The disciples had heard the teachings of the Pharisees and scribes as they tried to lead the people in their understanding of holiness. They were bringing forth after their own kind. This is why Jesus said, Woe to you, scribes and Pharisees, hypocrites! For you travel land and sea to win one proselyte, and when he is won, you make him twice as much a son of hell as yourselves. (Matthew 13:15 NKJV) The problem is that they were better at teaching the holiness than living it. (Matthew 23:1-7) It was hypocrisy. God wants holiness of heart. This means we are clean on the inside of our hearts and minds from things that would offend God. 

Only the Holy Spirit can convict a person of their sin – particularly their inward sins (sins of the heart). This is why the Disciples needed to come under the yoke of Christ. Only God knows what the true controversy is between Him and the individual. Men may guess, but God has a priority list of things He wants dealt with. The Holy Spirit has come to make known the mind of Christ to individuals. From now on the Disciples would take their orders from Him. Christ is their Master and Savior. The consequence of this will be a group of people unlike any on the face of the earth. They will be God’s unique people, doing His will and in agreement with Him. 

A Holy People For a Holy Calling

God’s call to individuals is a High and Heavenly Calling (Phil. 3:14; Hebrews 3:1). This is a calling from Heaven and to Heaven (Vincent). Therefore, the men and women God uses to minister this Heavenly Calling must be moving in that High Calling themselves. Unlike the Pharisees who taught the people but did not do it themselves, God’s ministers must be pressing towards the mark for the prize as they are preaching or they are not qualified to call others to the same. 


After Pentecost the disciples began fulfilling the Great Commission. Jesus commanded them saying, Go therefore and make disciples of all the nations, baptizing them in the name of the Father and of the Son and of the Holy Spirit, teaching them to observe all things that I have commanded you; and lo, I am with you always, even to the end of the age. (Matthew 18:18) From this point forward this is what the disciples had done. Now the words will be fulfilled that were spoken Matthew 16:18, And I also say to you that you are Peter, and on this rock I will build My church, and the gates of Hell shall not prevail against it. 

The Book of Acts Pattern

A close look at the book of Acts shows a pattern of repentance, faith, water baptism and receiving the Holy Spirit as normative for becoming a Christian (Disciple). However, as Paul was leaving Ephesus for the last time he was very concerned that things would not continued as they were designed to. Whereas Ephesus had been built with genuine disciples that had truly repented, were baptized in water, and had received the Holy Spirit, a group would arise that would move them away from the evangelistic practices that they had used at first. They left Christ, their first love. It is my estimation that this leaving of Christ can be traced back to individuals growing cold in the Lord and then replicating that coldness in making disciples. In other words, carnality gives birth to carnality. The only solution was to preach the Gospel again and allow the people to respond to God for real. This is why Jesus told them in Revelation 2 that they must “repent and do the first works.” What were the first works? They were the things that the first members of the church had done when they first believed in order to establish that church. It is beyond the scope of our study here, but a close examination of the church at Ephesus in the book of Acts is very insightful in showing how churches were established in the beginning. The lesson here is that Biblical evangelistic practices are essential to a successful church. If we marginalize this truth we are destined for disaster.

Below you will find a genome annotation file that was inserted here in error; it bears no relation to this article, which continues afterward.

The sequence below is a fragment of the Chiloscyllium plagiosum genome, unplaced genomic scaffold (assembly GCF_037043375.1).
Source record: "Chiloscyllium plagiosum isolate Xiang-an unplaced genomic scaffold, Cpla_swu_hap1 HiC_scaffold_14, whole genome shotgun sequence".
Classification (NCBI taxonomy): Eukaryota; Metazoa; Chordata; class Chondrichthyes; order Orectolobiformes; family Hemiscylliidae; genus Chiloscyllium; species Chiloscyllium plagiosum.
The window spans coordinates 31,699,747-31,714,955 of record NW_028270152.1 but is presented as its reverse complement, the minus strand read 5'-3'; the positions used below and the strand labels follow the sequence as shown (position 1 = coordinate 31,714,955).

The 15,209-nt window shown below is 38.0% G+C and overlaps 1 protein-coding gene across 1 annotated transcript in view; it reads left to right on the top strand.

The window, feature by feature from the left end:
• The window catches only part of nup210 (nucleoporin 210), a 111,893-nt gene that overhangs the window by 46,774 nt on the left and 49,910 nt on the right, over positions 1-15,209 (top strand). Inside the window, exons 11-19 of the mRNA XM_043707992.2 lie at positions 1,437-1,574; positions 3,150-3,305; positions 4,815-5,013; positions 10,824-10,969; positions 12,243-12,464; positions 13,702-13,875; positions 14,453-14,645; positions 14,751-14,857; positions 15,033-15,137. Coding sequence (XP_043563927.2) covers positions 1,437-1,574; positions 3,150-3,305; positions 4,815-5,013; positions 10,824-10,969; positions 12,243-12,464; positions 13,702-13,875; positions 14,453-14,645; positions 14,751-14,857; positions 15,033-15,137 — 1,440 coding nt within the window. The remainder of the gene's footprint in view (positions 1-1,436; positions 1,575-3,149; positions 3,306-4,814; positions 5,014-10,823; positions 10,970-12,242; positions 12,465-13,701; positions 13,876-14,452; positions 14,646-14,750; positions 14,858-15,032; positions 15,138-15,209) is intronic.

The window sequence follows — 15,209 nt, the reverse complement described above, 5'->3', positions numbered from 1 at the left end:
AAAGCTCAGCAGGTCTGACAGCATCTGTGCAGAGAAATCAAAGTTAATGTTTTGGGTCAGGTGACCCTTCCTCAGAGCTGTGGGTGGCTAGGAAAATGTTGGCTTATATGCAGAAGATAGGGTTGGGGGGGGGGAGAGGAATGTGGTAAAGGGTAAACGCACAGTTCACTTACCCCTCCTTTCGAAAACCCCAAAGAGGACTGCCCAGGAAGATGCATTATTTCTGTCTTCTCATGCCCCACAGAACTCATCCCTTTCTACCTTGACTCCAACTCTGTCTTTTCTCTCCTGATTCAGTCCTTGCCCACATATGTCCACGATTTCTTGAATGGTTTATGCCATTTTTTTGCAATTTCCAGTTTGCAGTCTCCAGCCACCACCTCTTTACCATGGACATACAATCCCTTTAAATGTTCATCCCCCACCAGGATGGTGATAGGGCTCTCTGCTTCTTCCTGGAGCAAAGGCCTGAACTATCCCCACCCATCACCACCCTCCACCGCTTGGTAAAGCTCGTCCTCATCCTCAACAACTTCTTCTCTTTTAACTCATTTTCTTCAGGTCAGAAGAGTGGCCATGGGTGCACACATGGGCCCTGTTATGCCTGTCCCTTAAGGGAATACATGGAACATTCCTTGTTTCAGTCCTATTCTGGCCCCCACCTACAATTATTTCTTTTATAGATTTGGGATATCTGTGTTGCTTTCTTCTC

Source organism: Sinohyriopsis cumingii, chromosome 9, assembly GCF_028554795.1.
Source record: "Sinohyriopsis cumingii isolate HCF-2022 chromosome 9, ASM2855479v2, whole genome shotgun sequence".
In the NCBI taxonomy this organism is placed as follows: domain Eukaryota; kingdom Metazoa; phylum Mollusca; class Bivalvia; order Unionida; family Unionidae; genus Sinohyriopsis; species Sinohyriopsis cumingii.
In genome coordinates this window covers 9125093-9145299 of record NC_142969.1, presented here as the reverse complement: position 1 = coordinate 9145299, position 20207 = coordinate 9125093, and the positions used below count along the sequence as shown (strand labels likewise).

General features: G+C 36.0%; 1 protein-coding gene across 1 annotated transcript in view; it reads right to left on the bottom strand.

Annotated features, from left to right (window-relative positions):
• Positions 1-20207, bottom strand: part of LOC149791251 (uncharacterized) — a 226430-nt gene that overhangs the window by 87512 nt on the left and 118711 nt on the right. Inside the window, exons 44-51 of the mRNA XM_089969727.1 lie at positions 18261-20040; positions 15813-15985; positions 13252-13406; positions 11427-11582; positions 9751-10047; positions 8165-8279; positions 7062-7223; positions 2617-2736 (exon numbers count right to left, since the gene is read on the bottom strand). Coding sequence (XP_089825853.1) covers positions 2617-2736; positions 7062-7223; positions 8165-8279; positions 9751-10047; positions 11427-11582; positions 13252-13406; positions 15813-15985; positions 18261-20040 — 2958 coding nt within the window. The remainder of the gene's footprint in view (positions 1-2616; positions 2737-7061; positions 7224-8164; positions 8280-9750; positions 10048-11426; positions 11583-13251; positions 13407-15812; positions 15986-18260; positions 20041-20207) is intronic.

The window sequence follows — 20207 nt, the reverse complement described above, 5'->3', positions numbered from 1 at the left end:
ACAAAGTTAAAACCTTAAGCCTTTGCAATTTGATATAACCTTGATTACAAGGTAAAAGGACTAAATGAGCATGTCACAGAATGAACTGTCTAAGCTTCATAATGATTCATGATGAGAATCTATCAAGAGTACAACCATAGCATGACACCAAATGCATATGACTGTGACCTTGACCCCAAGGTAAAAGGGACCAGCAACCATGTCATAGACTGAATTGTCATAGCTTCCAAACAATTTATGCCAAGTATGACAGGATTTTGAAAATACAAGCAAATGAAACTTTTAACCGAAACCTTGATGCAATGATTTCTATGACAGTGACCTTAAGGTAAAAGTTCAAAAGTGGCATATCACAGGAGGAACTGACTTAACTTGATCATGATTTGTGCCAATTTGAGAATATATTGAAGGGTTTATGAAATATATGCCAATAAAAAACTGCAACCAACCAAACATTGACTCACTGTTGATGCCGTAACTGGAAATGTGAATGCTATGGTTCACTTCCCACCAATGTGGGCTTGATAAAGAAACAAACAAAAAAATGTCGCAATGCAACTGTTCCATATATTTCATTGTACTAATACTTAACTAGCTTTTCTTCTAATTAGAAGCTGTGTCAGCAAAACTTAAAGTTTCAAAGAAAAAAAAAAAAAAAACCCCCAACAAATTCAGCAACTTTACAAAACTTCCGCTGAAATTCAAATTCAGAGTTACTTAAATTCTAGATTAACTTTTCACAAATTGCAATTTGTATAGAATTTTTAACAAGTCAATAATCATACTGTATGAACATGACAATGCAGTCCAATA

A Pure Church

Since the beginning of the Church at Pentecost, there have been Christians who were concerned with its purity. “Too much corruption” has been the cry of those that were vexed by the unrighteousness that has existed within. Not only have corrupt forms of worship or false doctrines been of concern, but also corrupt membership. From the Apostle Paul unto this very day there have been those that sought to protect the churches from wicked persons. In the early days of the Church it was easier to keep such persons out because of the persecution associated with converting to Christianity; however, over time, as Christianity became more accepted, the ungodly have knocked at the doors. Knowing that we all are capable of sin, the doorkeepers, under the constraint of their own frailness, have often allowed all but the vilest of sinners inside. As a reaction to this practice, whole sects have popped up within Christianity in an attempt to form on earth a Church “without spot or wrinkle or any such thing.”